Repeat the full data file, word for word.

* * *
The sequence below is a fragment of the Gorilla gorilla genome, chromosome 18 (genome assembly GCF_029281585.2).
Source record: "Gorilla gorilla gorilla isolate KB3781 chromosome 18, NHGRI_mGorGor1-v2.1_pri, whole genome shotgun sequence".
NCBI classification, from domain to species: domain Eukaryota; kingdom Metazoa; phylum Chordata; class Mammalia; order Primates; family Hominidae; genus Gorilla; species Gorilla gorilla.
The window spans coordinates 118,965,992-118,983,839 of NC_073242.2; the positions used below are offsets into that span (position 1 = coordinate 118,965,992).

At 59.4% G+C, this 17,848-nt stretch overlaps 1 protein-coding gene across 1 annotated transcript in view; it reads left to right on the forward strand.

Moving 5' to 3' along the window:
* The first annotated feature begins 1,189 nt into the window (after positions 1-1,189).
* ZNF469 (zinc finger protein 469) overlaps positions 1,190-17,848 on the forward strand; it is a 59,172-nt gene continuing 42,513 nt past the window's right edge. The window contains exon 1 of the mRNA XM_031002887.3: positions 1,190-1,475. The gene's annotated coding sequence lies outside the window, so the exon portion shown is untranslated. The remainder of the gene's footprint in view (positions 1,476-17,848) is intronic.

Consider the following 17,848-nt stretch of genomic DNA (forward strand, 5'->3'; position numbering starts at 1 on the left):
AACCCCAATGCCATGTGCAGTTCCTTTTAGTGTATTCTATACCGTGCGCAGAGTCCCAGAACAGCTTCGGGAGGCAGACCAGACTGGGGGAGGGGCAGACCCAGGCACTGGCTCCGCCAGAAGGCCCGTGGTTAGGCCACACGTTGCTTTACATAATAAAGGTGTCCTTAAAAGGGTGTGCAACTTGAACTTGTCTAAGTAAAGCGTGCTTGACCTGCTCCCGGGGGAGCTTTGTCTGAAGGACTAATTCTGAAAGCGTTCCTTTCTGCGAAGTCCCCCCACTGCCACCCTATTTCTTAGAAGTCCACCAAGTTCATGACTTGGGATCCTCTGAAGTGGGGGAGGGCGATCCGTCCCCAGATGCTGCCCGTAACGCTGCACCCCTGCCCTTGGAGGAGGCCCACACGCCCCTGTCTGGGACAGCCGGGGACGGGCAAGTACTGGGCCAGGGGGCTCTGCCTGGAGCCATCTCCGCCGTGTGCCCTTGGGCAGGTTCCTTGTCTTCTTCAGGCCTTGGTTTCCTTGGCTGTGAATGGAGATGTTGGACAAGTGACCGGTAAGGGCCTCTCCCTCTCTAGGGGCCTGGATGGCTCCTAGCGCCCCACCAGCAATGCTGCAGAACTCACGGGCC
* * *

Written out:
The sequence below is a fragment of the Gorilla gorilla genome, chromosome 18 (genome assembly GCF_029281585.2).
Source record: "Gorilla gorilla gorilla isolate KB3781 chromosome 18, NHGRI_mGorGor1-v2.1_pri, whole genome shotgun sequence".
NCBI classification, from domain to species: domain Eukaryota; kingdom Metazoa; phylum Chordata; class Mammalia; order Primates; family Hominidae; genus Gorilla; species Gorilla gorilla.
The window spans coordinates 118,965,992-118,983,839 of NC_073242.2; the positions used below are offsets into that span (position 1 = coordinate 118,965,992).

At 59.4% G+C, this 17,848-nt stretch overlaps 1 protein-coding gene across 1 annotated transcript in view; it reads left to right on the forward strand.

Moving 5' to 3' along the window:
* The first annotated feature begins 1,189 nt into the window (after positions 1-1,189).
* ZNF469 (zinc finger protein 469) overlaps positions 1,190-17,848 on the forward strand; it is a 59,172-nt gene continuing 42,513 nt past the window's right edge. The window contains exon 1 of the mRNA XM_031002887.3: positions 1,190-1,475. The gene's annotated coding sequence lies outside the window, so the exon portion shown is untranslated. The remainder of the gene's footprint in view (positions 1,476-17,848) is intronic.

Consider the following 17,848-nt stretch of genomic DNA (forward strand, 5'->3'; position numbering starts at 1 on the left):
AACCCCAATGCCATGTGCAGTTCCTTTTAGTGTATTCTATACCGTGCGCAGAGTCCCAGAACAGCTTCGGGAGGCAGACCAGACTGGGGGAGGGGCAGACCCAGGCACTGGCTCCGCCAGAAGGCCCGTGGTTAGGCCACACGTTGCTTTACATAATAAAGGTGTCCTTAAAAGGGTGTGCAACTTGAACTTGTCTAAGTAAAGCGTGCTTGACCTGCTCCCGGGGGAGCTTTGTCTGAAGGACTAATTCTGAAAGCGTTCCTTTCTGCGAAGTCCCCCCACTGCCACCCTATTTCTTAGAAGTCCACCAAGTTCATGACTTGGGATCCTCTGAAGTGGGGGAGGGCGATCCGTCCCCAGATGCTGCCCGTAACGCTGCACCCCTGCCCTTGGAGGAGGCCCACACGCCCCTGTCTGGGACAGCCGGGGACGGGCAAGTACTGGGCCAGGGGGCTCTGCCTGGAGCCATCTCCGCCGTGTGCCCTTGGGCAGGTTCCTTGTCTTCTTCAGGCCTTGGTTTCCTTGGCTGTGAATGGAGATGTTGGACAAGTGACCGGTAAGGGCCTCTCCCTCTCTAGGGGCCTGGATGGCTCCTAGCGCCCCACCAGCAATGCTGCAGAACTCACGGGCC